Page 3 of 3 FirstFirst 123
Results 31 to 44 of 44
  1. #31
    MXAAGVNIEETRO IS RIGHT MyriVerse's Avatar
    Join Date
    May 2014
    Posts
    3,918

    Default

    The superhero genre is typically more free and open to elements of fantasy and horror, as well as, science fiction.
    f/k/a The Black Guardian
    COEXIST | NOEXIST
    ShadowcatMagikДаякѕтая Sto☈mDustMercury MonetRachelSage
    MagnetoNightcrawlerColossusRockslideBeastXavier

  2. #32

    Default

    Quote Originally Posted by MyriVerse View Post
    The superhero genre is typically more free and open to elements of fantasy and horror, as well as, science fiction.
    It's changing with the manga influence as well as a lot of properties that began as cartoons becoming comics as well. It will be interesting to see how things develop, but the main reason we read superhero comics over most others is that for most readers, superheroes were pretty much only common in comic books.

    Star Trek was, and mostly still is, something you watch on television. Star Wars you watched in movie theaters or on the television. Before the comics code, comics were still for kids, but horror comics, war comics, romance comics and science fiction comics were just as popular as super-heroes. After the code, the other genres migrated to other media and superheroes became even more aimed at children, like Saturday morning cartoons.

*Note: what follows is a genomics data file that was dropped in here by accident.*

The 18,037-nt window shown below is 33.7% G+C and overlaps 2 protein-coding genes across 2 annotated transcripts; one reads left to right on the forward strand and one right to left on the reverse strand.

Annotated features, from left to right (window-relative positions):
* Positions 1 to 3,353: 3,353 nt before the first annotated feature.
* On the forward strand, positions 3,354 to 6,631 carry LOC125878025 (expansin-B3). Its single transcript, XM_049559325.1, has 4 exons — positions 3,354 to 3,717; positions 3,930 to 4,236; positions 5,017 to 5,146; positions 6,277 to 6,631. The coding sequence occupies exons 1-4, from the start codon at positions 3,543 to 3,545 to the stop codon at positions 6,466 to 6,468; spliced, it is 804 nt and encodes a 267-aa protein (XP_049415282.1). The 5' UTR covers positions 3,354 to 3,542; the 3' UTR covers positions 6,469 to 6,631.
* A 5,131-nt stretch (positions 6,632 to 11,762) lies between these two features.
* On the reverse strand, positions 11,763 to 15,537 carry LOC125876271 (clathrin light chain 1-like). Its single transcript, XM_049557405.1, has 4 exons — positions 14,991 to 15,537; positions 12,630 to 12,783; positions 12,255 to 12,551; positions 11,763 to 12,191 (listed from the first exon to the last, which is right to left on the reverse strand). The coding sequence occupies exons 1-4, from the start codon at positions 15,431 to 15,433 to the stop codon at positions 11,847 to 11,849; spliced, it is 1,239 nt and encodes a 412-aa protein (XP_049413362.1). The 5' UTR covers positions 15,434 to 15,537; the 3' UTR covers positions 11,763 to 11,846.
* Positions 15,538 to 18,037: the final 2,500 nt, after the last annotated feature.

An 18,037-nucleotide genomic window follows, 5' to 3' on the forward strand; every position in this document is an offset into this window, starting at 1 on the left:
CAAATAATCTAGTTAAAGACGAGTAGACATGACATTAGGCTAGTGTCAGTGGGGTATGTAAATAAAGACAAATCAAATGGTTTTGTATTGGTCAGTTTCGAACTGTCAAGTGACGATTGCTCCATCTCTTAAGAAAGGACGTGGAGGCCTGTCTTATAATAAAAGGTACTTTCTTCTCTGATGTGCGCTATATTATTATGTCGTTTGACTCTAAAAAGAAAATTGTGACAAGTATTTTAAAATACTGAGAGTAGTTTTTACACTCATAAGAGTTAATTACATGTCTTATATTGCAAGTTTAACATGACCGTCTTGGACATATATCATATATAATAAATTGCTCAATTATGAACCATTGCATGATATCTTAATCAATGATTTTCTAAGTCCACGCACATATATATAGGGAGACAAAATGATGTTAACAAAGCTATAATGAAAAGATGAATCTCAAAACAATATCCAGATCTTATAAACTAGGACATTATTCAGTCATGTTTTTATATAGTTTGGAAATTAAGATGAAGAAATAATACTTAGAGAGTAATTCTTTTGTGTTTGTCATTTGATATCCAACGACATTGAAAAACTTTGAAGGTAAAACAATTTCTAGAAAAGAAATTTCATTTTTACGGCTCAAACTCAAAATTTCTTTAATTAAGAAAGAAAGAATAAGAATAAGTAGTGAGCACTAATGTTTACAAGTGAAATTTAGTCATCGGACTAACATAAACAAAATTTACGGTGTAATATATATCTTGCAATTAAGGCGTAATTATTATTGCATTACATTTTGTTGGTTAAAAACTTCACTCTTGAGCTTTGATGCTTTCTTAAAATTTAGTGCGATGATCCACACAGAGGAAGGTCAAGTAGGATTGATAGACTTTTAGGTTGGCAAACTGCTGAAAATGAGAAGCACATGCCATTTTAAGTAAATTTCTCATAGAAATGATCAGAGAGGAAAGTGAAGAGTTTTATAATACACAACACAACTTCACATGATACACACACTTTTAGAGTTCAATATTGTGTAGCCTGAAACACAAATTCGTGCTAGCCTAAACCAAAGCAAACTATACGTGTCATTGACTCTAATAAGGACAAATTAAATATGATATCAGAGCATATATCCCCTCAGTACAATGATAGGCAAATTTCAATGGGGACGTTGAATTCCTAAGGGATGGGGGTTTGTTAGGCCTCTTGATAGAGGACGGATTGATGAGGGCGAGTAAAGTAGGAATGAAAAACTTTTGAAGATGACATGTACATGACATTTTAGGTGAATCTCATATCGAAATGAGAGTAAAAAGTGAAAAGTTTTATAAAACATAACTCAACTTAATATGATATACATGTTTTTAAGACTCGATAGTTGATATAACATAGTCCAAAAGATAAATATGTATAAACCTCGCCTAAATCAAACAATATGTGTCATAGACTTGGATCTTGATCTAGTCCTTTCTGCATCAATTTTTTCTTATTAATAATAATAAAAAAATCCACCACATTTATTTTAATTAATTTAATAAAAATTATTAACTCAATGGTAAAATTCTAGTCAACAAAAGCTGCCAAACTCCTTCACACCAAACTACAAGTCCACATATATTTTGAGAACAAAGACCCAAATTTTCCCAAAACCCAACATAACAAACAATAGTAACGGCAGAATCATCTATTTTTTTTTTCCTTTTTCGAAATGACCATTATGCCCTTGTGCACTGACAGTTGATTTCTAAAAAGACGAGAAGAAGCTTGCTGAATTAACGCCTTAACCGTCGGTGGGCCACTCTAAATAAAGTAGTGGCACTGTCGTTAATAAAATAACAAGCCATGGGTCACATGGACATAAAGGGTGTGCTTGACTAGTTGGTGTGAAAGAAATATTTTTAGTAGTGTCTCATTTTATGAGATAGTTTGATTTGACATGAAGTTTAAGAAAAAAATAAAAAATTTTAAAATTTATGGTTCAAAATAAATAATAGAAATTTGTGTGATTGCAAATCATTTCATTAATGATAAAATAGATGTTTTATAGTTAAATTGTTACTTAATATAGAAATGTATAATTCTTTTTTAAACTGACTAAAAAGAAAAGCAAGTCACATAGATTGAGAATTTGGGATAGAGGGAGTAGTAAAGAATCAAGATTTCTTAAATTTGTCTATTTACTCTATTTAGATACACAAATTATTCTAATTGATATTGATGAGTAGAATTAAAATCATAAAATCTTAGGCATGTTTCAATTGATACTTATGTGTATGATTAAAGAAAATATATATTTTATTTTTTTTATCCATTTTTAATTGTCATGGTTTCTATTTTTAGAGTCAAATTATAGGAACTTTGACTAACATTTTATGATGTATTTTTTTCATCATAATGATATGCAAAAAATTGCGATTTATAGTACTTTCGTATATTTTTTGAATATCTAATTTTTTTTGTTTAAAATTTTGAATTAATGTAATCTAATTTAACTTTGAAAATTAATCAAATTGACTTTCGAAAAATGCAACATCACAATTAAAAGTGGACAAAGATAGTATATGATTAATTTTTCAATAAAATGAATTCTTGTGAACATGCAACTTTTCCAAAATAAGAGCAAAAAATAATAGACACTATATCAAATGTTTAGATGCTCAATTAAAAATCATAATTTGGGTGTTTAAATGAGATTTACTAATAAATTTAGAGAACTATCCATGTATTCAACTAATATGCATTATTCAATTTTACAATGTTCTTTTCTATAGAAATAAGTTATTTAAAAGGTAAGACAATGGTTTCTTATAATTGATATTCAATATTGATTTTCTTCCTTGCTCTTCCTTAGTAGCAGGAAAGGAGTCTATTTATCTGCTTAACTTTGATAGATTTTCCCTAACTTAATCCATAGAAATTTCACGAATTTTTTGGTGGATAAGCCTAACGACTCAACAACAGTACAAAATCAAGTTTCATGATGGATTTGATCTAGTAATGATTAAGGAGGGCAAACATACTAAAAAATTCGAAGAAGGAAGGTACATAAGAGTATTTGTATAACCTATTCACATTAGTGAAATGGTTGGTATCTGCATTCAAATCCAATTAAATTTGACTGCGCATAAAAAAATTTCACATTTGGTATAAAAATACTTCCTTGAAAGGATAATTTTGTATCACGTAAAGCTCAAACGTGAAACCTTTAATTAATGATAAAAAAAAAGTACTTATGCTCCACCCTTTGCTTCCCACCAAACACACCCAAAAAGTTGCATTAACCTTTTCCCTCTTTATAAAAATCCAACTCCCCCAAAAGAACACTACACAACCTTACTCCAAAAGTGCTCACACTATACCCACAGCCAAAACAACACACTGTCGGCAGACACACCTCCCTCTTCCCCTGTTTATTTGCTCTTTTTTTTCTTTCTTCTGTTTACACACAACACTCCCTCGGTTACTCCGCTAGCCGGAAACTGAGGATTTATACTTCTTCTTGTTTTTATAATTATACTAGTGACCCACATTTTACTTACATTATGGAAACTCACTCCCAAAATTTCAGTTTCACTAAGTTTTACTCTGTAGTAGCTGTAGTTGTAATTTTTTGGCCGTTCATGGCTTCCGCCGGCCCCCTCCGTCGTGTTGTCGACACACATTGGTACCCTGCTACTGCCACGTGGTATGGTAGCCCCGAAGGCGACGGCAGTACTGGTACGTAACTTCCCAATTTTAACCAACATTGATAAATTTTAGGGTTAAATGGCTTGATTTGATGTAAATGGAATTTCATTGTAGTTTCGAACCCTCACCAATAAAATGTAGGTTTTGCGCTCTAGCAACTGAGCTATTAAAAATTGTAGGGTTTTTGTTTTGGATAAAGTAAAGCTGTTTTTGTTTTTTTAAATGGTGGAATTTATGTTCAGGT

Then, when comics exploded in popularity really in the 80's, it was because of the appeal to teenager and young college age students - mostly boys. Teen Titans and the New X-men especially. Today, you get a lot of comparison between the X-Men and minorities, but really they're appeal was that the mutant experience mirrored adolescence.